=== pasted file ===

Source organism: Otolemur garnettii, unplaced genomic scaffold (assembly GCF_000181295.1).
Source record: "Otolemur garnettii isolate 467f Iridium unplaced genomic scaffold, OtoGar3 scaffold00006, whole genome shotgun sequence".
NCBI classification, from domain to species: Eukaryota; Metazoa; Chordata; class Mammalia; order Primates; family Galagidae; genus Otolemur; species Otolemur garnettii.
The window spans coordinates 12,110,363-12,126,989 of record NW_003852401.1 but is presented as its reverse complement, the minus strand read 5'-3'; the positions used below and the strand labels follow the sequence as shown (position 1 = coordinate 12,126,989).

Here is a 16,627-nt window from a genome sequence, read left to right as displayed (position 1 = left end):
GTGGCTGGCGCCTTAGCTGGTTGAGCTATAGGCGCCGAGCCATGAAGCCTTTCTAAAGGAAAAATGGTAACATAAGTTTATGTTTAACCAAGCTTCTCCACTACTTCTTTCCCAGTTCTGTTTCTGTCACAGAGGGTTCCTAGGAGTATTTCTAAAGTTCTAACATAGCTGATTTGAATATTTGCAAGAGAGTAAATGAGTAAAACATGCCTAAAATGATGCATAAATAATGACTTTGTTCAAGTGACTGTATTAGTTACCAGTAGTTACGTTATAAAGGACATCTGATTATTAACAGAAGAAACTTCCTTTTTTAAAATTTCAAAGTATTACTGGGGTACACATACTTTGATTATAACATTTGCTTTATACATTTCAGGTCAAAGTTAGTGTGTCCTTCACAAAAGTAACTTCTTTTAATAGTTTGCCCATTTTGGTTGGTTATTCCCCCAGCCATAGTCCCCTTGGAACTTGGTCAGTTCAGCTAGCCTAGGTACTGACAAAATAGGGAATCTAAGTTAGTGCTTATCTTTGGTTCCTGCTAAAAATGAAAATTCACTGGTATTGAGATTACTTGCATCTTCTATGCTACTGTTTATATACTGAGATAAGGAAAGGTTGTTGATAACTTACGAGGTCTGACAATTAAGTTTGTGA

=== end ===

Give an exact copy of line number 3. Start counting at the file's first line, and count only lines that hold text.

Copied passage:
NCBI classification, from domain to species: Eukaryota; Metazoa; Chordata; class Mammalia; order Primates; family Galagidae; genus Otolemur; species Otolemur garnettii.